News & Politics » Ben Joravsky on Politics

Chicago is desperate for cash, so why's the mayor expanding another TIF district?

Rahm's plan would siphon off millions of dollars needed for the schools.

by

5 comments
Forrest Claypool was named the Chicago Public Schools CEO last month by Mayor Rahm Emanuel (left). - ASHLEE REZIN/FOR SUN-TIMES MEDIA
  • Ashlee Rezin/for Sun-Times Media
  • Forrest Claypool was named the Chicago Public Schools CEO last month by Mayor Rahm Emanuel (left).

Last month state rep Barbara Flynn Currie came to the City Council to let Mayor Rahm Emanuel know what was what with his request for more state aid for his burgeoning teacher pension problems.

Since she's one of house speaker Michael Madigan's chief allies, Currie's words packed special meaning.

Her message to the mayor—which might as well have come from the speaker himself—was that you're not going to get the money you're looking for, so stop asking for it and get your business in order.

For starters, she said, it's time to stop diverting so many property tax dollars to the tax increment financing program. Instead, the money should be spent on the schools. As Currie put it in her July 10 testimony to the council's education committee: "Many wonder whether Chicago is in fact over-TIFed, with negative consequences for school budgets."

Well, last week the mayor let Madigan know just what he thought of the message Currie delivered. Emanuel unveiled a plan to extend and expand the Midwest TIF district, which will end up siphoning off tens of millions of property tax dollars, none of it guaranteed to help the schools.

Then the mayor had his trusted sidekick Forrest Claypool, the new Chicago Public Schools CEO, write an essay in which he took an indirect swipe or two at speaker Madigan.

"The simple and direct path too often leads to nowhere in Springfield," Claypool wrote in the July 31 Tribune.

Ballsy move by the mayor to go after the state's most powerful politician. I haven't seen such a tart response to a political message since Lynyrd Skynyrd penned "Sweet Home Alabama" in reaction to Neil Young's "Southern Man."

Not that Mayor Rahm's a crypto confederate or anything.

Also, it's Claypool's name on the essay, not Emanuel's, and the piece doesn't directly name Madigan, so maybe the mayor's not so ballsy after all.

OK, let's dissect what's happened here, starting with the mayor's proposal to "solve" the problem of the $600 million or so owed to the Chicago teachers' pension fund.

The mayor has two proposals to deal with this obligation, which he artfully calls Plan A and Plan B.

He's like Shakespeare, this mayor!

"Emanuel's 'Plan A' creates a singular, uniform pension system across Illinois for teachers and taxpayers," Claypool wrote. "It would treat every school district's teachers, students and taxpayers the same."

The problem with this plan is that the state already owes hundreds of millions of dollars to its own teachers' pension system and everyone is pretty much clueless as to what to do about it.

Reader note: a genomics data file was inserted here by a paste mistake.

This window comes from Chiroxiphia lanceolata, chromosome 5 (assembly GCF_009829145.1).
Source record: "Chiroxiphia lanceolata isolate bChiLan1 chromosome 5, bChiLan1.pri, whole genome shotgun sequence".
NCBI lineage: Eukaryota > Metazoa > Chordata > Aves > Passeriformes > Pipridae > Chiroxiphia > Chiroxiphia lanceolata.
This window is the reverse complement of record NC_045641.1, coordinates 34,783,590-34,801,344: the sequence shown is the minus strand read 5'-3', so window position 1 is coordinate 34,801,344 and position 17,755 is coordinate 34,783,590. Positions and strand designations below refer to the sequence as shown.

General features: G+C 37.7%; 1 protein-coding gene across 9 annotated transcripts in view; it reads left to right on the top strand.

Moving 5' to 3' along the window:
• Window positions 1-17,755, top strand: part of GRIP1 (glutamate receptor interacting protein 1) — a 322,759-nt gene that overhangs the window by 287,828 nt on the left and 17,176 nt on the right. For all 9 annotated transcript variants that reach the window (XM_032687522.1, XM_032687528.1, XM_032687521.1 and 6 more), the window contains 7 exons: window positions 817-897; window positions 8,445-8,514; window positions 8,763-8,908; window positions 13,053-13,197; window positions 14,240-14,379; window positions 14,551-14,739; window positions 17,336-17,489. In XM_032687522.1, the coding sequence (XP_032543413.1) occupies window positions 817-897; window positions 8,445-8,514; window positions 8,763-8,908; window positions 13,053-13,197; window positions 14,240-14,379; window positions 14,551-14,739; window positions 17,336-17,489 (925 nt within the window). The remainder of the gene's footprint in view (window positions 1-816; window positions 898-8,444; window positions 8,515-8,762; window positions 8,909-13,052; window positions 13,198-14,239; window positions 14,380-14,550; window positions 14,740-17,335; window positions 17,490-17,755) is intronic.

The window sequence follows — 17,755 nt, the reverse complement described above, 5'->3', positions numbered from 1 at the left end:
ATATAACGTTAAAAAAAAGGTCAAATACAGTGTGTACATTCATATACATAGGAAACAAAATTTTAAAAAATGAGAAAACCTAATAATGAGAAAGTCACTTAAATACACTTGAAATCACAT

So basically Mayor Rahm is proposing to solve his problem by giving it to someone else—all at great risk to the pension futures of Chicago teachers. That explains why the Chicago Teachers Union, speaker Madigan, and officials from municipalities throughout the state oppose it.

I mean, if the state can't make good on existing obligations, what makes the mayor think it's a solution to add to them?

My guess is that he doesn't give a damn if the Chicago teachers' pension goes under, so long as he's not responsible for cleaning up the mess.

In his own snarky way, Claypool acknowledges that Plan A has little chance of passage. "Plan A has the benefit of being simple," wrote Claypool. "But in Springfield, where legislators can't even agree on a budget, it may be too much to expect."

Take that, Speaker Madigan!

So Claypool moves on to Plan B, in which he proposes that the state pick up more of the Chicago's pension costs while making teachers pay a greater contribution.

That amounts to a pay cut of about 7 percent for teachers. So you can imagine what teachers think about that.

Both Plan A and Plan B were on the table when Currie came to the City Council last month. And she rejected them, basically on the grounds that the state can't afford either one.

That's why she urged the city to deal with its school funding debt by cutting back on TIF districts and increasing property taxes for schools.

All of which brings us to the mayor's plan to grow the Midwest TIF district, unveiled on July 28 at a meeting on the west side. Emanuel is proposing to expand the boundaries of the district and to extend its lifetime for another ten years, until 2034.

He hasn't detailed how he intends to spend the TIF money or how many millions of dollars it's expected to add to the Midwest TIF account. Currently the district generates about $13 million a year.

But I can tell you this: none of this money will help solve the pressing problem of funding our schools and wiping out the debt. To allow the Midwest TIF district to collect more money for longer, the mayor is essentially raising property taxes citywide—without guaranteeing that any of the money goes to the schools.

So in effect he's adding to our tax burden without solving our most immediate funding problems.

The only bright spot here is that the Midwest TIF district includes some low-income communities that need economic development. So at least Mayor Emanuel won't be squandering the money on rich areas for a change.

Basically, he's taking a page from Mayor Daley's book: he's blaming Springfield for what's wrong while demanding that it give him whatever he wants—no questions asked.

As we all know, that's the formula that got us into this mess.  v


Comments (5)

Showing 1-5 of 5

Add a comment
 

Add a comment